He said Southeast Asian countries should band together -– along with the U.S. -- to speak out against Chinese aggression. He said this happened in 2010, when Secretary of State Hillary Clinton was at an ASEAN meeting in Hanoi and at least seven or eight Southeast Asian countries denounced China’s aggression. Gates noted that China President Xi Jinping -- more than his predecessor, Hu Jintao -- is very much in charge of China’s military actions.

Regarding this week's U.S. charges that Chinese officials engaged in cyberspying on American businesses, Gates said stealing American secrets and technology is not new and is done by probably a dozen countries. Second to the Chinese, the French may be the most capable in this regard, he said. For years, Gates said, French intelligence agents would break into American businessmen’s hotel rooms and steal information from their laptops.

Gates said the U.S. is "nearly alone in the world" in not using its intelligence services for commercial purposes. “When I was director of the CIA, the CIA produced an enormous amount of information on infrastructure of other countries … that any company wanting to build a factory in a foreign country would love to have,” he said. “I worked with five or six different secretaries of commerce and never could get one of them interested in … getting that kind of CIA information to American companies.”

He said another type of cyberattack, which causes denial of service or capability, is being developed by a number of countries and is a worry. However, he said it’s hard to imagine a nation state using it against the U.S. because the origin of the attack can eventually be determined -- down to a home address.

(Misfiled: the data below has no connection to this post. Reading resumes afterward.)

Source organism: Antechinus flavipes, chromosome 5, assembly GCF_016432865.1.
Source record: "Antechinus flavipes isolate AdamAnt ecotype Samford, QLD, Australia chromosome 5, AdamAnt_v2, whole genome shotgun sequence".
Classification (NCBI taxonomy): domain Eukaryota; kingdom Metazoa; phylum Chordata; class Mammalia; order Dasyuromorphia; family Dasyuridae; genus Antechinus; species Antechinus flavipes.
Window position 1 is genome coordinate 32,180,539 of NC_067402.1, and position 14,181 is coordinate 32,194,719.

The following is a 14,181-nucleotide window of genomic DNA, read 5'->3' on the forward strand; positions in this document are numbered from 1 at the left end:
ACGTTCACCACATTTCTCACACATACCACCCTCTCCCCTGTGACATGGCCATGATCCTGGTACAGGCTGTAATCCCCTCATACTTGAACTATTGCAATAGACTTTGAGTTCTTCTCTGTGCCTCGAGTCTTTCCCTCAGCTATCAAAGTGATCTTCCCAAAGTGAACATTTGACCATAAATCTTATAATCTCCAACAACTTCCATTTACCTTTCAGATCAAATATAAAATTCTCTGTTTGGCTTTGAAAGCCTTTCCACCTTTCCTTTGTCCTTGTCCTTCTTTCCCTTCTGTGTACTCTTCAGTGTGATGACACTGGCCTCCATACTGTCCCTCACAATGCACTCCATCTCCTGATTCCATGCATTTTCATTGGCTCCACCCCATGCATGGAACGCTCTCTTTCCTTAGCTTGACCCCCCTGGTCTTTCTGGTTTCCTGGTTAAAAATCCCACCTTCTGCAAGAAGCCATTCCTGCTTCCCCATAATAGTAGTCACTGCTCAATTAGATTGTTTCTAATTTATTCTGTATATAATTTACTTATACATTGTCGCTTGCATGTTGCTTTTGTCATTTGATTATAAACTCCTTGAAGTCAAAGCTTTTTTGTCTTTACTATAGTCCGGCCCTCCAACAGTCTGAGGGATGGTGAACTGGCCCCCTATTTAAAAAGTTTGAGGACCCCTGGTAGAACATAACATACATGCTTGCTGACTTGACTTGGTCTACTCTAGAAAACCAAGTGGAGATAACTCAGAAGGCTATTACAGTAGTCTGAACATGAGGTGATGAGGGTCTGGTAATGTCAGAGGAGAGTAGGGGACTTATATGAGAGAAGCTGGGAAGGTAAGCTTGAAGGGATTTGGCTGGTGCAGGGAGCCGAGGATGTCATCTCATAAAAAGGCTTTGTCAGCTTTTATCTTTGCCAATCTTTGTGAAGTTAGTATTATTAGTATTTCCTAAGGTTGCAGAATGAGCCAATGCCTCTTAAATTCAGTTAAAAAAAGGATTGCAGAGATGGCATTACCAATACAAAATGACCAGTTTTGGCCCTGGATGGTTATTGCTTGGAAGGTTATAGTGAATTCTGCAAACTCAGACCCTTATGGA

Short of such state-to-state cyberattack, he said, “the biggest threat to infrastructure and to denial of service is global organized crime and terrorists. When it comes to terrorists, we’ve seen they can be pretty sophisticated in their use of computers and who is to say … they can’t cyberattack?”

Regarding the crisis in Ukraine, Gates said that Russian President Vladimir Putin wants to exert control over Ukraine and the Baltic states, but will not annex them. “The last thing Putin wants is to recreate the Soviet Union. He does not want to take on responsibility for so many of those economic basket cases, including Ukraine,” Gates said. Instead, he said, Putin “won’t rest” until the Ukrainian government is more sympathetic to Russia than to the West.